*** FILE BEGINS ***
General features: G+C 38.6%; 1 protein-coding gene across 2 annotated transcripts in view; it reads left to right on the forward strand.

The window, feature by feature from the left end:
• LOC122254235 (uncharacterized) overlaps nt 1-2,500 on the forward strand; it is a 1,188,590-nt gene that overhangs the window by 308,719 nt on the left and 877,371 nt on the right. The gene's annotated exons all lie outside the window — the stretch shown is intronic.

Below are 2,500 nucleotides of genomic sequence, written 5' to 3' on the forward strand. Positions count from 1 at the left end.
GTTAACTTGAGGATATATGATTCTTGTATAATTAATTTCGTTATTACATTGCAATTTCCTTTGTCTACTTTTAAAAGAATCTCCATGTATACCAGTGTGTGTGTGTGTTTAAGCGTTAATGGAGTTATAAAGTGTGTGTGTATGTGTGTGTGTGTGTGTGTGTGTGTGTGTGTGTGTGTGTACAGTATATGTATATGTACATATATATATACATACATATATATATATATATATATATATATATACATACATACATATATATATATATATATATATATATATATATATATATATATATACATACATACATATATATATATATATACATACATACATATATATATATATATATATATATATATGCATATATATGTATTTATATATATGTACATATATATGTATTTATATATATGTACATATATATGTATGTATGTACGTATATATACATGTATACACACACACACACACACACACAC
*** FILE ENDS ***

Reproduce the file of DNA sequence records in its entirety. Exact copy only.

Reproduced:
General features: G+C 38.6%; 1 protein-coding gene across 2 annotated transcripts in view; it reads left to right on the forward strand.

The window, feature by feature from the left end:
• LOC122254235 (uncharacterized) overlaps nt 1-2,500 on the forward strand; it is a 1,188,590-nt gene that overhangs the window by 308,719 nt on the left and 877,371 nt on the right. The gene's annotated exons all lie outside the window — the stretch shown is intronic.

Below are 2,500 nucleotides of genomic sequence, written 5' to 3' on the forward strand. Positions count from 1 at the left end.
GTTAACTTGAGGATATATGATTCTTGTATAATTAATTTCGTTATTACATTGCAATTTCCTTTGTCTACTTTTAAAAGAATCTCCATGTATACCAGTGTGTGTGTGTGTTTAAGCGTTAATGGAGTTATAAAGTGTGTGTGTATGTGTGTGTGTGTGTGTGTGTGTGTGTGTGTGTGTGTGTACAGTATATGTATATGTACATATATATATACATACATATATATATATATATATATATATATATACATACATACATATATATATATATATATATATATATATATATATATATATATATACATACATACATATATATATATATATACATACATACATATATATATATATATATATATATATATGCATATATATGTATTTATATATATGTACATATATATGTATTTATATATATGTACATATATATGTATGTATGTACGTATATATACATGTATACACACACACACACACACACACAC